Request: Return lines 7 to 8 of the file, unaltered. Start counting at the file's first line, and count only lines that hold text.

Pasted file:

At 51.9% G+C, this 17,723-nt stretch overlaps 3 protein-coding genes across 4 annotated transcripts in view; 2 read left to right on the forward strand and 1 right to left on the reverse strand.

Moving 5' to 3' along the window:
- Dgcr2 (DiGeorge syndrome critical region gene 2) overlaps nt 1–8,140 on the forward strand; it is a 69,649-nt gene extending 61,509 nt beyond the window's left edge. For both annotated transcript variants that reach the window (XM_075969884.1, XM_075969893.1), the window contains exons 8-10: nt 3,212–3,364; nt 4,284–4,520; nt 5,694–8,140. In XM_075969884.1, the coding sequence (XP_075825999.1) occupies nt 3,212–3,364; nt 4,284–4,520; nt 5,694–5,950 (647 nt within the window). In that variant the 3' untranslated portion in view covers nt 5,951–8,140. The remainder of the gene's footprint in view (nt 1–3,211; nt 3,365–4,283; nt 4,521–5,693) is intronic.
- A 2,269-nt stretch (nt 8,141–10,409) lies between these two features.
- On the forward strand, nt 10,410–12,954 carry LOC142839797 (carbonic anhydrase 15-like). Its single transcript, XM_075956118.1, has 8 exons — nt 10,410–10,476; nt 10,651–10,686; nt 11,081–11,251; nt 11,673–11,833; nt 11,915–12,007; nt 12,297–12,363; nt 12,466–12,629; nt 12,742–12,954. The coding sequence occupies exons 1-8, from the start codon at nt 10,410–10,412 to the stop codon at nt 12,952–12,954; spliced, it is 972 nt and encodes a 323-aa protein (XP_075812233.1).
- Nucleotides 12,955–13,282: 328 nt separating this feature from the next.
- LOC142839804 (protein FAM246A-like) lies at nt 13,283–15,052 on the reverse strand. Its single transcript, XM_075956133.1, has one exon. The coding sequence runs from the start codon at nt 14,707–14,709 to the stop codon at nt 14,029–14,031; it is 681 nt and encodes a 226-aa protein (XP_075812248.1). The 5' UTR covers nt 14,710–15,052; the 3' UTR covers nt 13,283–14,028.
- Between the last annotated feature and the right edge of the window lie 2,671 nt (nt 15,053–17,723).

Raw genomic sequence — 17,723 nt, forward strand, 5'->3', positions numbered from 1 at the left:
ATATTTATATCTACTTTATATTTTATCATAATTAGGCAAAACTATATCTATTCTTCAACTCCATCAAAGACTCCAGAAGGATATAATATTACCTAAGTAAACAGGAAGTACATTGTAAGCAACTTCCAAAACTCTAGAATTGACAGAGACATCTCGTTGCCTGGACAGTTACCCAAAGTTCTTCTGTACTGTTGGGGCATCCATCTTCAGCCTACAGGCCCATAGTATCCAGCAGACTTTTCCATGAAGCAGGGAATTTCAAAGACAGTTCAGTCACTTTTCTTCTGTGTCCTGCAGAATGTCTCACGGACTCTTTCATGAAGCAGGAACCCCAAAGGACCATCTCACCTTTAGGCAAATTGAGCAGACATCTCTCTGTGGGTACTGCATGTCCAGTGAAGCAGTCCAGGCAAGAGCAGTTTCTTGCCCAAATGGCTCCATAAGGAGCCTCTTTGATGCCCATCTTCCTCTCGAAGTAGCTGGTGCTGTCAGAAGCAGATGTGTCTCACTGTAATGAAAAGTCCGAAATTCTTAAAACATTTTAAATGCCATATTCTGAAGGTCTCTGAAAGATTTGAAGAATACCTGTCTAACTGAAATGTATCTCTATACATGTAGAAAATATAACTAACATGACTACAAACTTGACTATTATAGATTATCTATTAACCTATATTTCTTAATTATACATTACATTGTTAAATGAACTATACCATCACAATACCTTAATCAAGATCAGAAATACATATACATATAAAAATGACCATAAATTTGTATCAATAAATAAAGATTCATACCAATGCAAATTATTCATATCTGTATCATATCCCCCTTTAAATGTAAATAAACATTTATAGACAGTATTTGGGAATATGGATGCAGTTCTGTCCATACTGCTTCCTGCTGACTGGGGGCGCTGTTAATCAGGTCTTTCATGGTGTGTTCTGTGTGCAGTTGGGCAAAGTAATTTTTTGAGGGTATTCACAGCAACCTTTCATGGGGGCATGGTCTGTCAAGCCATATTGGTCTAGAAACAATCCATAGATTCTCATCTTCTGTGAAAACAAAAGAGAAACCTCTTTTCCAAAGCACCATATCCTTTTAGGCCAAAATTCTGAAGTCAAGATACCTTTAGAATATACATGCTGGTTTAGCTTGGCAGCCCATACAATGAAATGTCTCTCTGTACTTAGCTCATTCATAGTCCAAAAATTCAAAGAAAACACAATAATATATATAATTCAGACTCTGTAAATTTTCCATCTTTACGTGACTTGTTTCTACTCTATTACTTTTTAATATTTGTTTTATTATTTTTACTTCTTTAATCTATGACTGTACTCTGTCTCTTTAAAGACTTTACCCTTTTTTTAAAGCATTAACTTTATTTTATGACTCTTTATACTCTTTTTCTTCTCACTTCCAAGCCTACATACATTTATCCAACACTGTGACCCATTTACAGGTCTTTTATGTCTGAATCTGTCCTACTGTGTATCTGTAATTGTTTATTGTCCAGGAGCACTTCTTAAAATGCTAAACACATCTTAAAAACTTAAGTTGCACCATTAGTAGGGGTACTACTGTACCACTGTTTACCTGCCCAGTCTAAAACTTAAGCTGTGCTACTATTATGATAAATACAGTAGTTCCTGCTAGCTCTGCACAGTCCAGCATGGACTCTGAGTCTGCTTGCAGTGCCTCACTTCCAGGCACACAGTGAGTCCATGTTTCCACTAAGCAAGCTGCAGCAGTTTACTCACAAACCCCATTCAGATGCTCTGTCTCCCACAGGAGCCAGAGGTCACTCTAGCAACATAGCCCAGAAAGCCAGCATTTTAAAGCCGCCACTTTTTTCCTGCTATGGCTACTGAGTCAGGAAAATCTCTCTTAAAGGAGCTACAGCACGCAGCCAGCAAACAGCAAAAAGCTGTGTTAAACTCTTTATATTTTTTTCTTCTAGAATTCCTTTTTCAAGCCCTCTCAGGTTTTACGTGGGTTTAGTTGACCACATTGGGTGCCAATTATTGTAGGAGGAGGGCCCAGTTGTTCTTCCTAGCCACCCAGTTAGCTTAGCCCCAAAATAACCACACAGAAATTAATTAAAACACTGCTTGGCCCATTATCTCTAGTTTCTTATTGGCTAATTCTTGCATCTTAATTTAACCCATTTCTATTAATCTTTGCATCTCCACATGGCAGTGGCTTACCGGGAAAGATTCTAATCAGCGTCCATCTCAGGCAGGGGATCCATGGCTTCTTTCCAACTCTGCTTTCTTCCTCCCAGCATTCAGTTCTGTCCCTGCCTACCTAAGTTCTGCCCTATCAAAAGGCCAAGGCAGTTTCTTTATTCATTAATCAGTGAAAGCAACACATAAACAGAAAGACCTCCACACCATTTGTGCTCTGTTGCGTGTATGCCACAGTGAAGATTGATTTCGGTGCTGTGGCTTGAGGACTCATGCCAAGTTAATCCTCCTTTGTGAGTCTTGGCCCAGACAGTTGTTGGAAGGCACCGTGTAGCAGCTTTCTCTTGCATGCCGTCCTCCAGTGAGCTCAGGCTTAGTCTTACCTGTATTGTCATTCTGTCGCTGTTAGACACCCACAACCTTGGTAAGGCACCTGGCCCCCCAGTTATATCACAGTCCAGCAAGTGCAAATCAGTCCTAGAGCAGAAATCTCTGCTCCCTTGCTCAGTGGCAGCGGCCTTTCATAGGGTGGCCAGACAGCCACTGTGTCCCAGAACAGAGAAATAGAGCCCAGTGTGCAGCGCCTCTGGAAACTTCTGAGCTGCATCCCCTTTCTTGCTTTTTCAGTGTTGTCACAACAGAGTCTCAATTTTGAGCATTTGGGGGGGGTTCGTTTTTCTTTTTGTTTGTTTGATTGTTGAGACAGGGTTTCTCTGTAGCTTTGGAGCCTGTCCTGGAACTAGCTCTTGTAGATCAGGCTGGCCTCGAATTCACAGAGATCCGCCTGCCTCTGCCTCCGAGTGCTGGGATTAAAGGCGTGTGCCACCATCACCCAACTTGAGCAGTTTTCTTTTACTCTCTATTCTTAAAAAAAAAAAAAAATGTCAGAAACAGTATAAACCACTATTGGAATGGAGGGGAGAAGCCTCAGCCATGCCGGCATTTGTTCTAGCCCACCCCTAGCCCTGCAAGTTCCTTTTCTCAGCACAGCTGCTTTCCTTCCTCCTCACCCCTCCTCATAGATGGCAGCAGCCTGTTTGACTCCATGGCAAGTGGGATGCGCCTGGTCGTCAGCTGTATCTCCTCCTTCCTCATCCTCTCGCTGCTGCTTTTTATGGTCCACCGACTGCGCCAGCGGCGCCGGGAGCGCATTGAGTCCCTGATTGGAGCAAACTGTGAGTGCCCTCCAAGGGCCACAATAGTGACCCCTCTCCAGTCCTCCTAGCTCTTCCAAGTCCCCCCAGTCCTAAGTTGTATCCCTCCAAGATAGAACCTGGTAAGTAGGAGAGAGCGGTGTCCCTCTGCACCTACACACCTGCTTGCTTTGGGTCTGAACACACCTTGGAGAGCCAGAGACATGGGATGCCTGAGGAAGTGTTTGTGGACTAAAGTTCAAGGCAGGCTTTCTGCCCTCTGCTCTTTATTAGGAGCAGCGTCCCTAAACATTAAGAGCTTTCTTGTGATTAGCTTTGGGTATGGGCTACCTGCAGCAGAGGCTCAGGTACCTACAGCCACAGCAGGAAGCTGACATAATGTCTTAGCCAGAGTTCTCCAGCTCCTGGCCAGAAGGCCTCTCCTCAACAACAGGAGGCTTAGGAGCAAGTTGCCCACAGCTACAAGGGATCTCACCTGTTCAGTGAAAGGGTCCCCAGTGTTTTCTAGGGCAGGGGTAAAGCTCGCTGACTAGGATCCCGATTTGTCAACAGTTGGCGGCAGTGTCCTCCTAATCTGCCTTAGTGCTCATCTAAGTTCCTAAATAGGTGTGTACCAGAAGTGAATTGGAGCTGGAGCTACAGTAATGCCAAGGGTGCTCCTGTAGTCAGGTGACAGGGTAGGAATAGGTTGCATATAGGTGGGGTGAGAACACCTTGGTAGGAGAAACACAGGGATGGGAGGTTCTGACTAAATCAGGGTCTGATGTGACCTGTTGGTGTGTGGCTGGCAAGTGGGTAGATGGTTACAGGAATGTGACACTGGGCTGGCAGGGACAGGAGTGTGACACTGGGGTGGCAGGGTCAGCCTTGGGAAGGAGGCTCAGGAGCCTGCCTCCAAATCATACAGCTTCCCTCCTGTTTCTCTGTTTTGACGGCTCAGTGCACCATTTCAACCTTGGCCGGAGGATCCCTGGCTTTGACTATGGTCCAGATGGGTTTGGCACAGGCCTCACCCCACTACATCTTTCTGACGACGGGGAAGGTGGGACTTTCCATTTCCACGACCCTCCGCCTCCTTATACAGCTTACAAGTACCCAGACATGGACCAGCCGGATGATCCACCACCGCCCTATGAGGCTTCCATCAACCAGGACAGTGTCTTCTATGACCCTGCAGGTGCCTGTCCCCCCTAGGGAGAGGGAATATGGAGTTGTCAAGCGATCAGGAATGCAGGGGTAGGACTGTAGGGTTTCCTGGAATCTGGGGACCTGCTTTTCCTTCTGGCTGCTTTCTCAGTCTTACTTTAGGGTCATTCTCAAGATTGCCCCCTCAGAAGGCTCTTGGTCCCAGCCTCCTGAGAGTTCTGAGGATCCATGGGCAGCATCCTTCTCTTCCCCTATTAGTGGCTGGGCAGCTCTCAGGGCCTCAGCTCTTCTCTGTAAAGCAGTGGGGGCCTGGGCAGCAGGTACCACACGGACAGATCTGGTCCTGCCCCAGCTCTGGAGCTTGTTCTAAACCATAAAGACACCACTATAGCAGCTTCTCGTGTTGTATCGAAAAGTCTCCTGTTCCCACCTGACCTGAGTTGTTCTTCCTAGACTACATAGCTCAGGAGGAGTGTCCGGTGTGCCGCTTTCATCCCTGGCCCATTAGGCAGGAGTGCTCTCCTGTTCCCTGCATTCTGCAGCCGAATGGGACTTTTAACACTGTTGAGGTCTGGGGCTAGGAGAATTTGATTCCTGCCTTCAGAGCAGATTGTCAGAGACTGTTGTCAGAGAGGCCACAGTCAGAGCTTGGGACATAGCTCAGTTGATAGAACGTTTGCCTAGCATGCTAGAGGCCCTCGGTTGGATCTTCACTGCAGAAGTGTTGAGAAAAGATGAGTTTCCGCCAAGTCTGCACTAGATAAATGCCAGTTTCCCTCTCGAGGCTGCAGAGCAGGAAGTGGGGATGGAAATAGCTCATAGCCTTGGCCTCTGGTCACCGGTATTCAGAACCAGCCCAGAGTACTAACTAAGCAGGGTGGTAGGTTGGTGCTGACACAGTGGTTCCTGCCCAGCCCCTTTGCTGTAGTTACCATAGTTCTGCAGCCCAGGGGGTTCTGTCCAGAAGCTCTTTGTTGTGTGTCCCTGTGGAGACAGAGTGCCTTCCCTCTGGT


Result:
- LOC142839804 (protein FAM246A-like) lies at nt 13,283–15,052 on the reverse strand. Its single transcript, XM_075956133.1, has one exon. The coding sequence runs from the start codon at nt 14,707–14,709 to the stop codon at nt 14,029–14,031; it is 681 nt and encodes a 226-aa protein (XP_075812248.1). The 5' UTR covers nt 14,710–15,052; the 3' UTR covers nt 13,283–14,028.
- Between the last annotated feature and the right edge of the window lie 2,671 nt (nt 15,053–17,723).